Most security breaches can be prevented through proper data validation.

One of the most fundamental concepts in IT security is data validation. It ensures that data in a system can be processed correctly and protects the system from “malicious” data. When used correctly, data validation can prevent a wide range of attacks, including cross-site scripting (XSS), SQL injection, and buffer overflows.

The screenshot on the left shows how important data validation is.

You can see a fraction of the published CVEs (Common Vulnerabilities and Exposures) from April 15, 2021. Within just four hours (12:15–16:15), seven vulnerabilities were published that could have been prevented with sufficient data validation.

For illustration purposes, the affected vulnerabilities are framed in red.


The five golden rules for secure data validation are as follows:

1. Server side Validation

Input validation must always take place on the server. Everything done on the client side is essentially bypassable. For example, if JavaScript is used for input validation, a simple script blocker is sufficient.

Attackers can also intercept and modify generated HTTP requests by using a web interception proxy. This can also be used to bypass client-side validation.

In principle, there is nothing to be said against additionally performing data validation on the client side. This prevents the server from rejecting many incorrectly formatted requests and the user from having to re-enter all the data. However, this is a usability feature rather than a security feature.

So, in overview:
Client side = Usability
Server side = Security

2. Never Trust Input

Keep this principle in your mind at all times. Even if the data appears to be trustworthy, do not expect it to be properly formatted.

All input data, whether from an interface, configuration files, or the database, must be validated.

Even if the data is generated by a self-written program, it is still recommended that it be validated.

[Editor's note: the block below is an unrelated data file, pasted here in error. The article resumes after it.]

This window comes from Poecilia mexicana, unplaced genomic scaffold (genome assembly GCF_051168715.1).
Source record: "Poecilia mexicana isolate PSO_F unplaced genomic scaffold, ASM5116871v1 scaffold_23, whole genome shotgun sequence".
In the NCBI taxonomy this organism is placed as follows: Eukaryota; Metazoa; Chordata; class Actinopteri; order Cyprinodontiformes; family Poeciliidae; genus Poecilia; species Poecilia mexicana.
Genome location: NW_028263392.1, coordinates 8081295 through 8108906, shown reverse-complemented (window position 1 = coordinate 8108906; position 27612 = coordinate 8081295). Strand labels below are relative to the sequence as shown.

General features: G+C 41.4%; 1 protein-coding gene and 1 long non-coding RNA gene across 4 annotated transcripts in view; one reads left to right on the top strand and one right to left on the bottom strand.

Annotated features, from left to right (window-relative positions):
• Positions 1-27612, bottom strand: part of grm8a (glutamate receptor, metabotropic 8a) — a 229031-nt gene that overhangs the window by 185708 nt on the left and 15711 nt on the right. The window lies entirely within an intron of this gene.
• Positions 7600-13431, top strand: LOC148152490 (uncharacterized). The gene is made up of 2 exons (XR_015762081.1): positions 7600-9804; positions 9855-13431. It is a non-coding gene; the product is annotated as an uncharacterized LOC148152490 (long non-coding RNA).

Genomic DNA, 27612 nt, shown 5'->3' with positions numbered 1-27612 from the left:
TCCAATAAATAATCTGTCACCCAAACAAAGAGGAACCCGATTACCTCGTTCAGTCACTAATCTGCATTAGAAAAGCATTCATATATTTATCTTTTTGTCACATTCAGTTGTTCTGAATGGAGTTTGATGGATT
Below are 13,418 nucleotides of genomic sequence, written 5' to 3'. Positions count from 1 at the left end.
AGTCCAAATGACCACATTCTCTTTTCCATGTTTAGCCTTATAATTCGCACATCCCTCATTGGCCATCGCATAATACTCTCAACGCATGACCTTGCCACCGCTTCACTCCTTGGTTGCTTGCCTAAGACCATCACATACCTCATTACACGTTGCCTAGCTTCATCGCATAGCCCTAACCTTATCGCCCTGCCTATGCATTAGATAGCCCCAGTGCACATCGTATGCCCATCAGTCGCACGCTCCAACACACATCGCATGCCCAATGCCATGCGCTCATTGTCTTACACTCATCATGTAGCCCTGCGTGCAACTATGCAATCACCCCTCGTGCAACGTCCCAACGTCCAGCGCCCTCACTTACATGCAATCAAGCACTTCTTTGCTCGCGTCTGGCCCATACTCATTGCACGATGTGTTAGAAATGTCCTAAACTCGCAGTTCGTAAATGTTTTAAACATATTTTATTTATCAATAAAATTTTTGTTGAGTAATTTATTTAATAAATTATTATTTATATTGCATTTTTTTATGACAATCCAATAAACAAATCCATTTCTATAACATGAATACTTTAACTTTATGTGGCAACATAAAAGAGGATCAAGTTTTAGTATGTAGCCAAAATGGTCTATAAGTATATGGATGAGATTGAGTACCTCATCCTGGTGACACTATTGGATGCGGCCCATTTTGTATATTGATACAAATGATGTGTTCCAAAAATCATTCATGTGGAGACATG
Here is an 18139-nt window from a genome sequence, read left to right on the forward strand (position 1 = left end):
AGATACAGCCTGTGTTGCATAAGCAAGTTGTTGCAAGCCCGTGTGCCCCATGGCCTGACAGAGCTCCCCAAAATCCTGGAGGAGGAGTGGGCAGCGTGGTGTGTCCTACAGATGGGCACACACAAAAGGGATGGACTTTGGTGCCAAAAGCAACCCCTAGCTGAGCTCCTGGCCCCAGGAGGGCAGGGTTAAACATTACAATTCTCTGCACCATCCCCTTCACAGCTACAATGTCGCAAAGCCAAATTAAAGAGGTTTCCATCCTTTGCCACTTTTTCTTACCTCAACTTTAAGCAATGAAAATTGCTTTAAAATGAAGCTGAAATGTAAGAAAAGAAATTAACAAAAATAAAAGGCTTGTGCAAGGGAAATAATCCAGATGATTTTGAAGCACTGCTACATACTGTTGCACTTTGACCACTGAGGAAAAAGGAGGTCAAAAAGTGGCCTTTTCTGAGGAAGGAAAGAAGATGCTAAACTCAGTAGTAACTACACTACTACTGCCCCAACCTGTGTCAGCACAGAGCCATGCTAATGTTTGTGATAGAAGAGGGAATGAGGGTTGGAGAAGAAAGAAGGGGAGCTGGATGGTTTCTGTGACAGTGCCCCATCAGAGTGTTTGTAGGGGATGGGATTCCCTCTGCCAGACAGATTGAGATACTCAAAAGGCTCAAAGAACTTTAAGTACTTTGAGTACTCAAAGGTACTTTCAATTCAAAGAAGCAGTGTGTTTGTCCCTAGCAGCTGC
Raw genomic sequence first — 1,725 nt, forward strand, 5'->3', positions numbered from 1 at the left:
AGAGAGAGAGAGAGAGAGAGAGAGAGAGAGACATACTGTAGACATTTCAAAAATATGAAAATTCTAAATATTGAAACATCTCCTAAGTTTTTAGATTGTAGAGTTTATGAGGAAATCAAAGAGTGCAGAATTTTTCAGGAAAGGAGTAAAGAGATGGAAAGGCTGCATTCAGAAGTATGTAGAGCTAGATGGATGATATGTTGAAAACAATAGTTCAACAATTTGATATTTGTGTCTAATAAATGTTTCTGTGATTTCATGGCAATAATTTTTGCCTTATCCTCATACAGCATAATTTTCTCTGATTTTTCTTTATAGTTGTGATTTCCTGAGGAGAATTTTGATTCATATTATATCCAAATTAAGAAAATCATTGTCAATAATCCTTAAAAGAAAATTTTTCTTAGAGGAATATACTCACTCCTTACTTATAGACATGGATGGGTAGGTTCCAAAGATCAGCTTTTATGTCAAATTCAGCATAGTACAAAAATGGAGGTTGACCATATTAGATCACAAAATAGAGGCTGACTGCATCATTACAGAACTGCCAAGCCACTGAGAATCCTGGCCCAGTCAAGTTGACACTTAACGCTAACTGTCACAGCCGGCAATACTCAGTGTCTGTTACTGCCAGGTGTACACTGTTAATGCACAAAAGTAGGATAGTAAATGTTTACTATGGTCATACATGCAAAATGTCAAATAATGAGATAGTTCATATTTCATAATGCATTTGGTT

If one of the validation steps fails, the entire content should be rejected. We do not recommend attempting to convert false input to real input because the code that does so can be abused by attackers.

3. Using Whitelists

A common mistake is to use blacklists for data validation. A blacklist or block list contains all characters (and strings) that are not allowed.

The problem with this is that a blacklist is almost never complete. Attackers often find ways to circumvent a blacklist, for example by encoding forbidden characters.

A whitelist, or allow list, contains all values that are allowed. All other values are rejected by default. Such a system can hardly be circumvented.

For structured data, there is the possibility to create a whitelist regular expression that specifies which characters may be used and what length the input must have.

4. Validate Syntax and Semantics

Validation of data can be accomplished in two ways.

The purpose of syntactic data validation is to ensure that data has the correct syntax, or structure. A social security number, for example, is always a ten-digit number. Date fields and e-mail addresses always have a consistent structure that can be verified. Regular expressions, for example, are useful for this.

Semantic data validation involves assessing data values in their context. For example, if an input field is a date of birth, it cannot be in the future.

To ensure the highest level of security, the syntax, and semantics must be validated.

5. Output Encoding

The output encoding is an important player in data validation. Essentially, not every “bad” character can be strictly forbidden as input.

If you want to avoid XSS but still allow symbols like, output encoding is required.

The context always dictates how a character should be encoded. Angle brackets, for example, can be encoded in an HTML context using HTML entities (& lt ; gt ;). Characters that are not permitted in URLs must be encoded in the HTTP context. Using URL encoding, the & symbol, for example, can be represented as%26.

Other common encodings include ASCII and UNICODE for text and Base64 for binary data.

In conclusion:

If you follow these five golden rules, you can avoid many security gaps.

Some of them include:

  • OWASP Top Ten A1: Injection
  • OWASP Top Ten A7: Cross-Site Scripting

Furthermore, attacks are made more challenging in general, and the attack surface is reduced.

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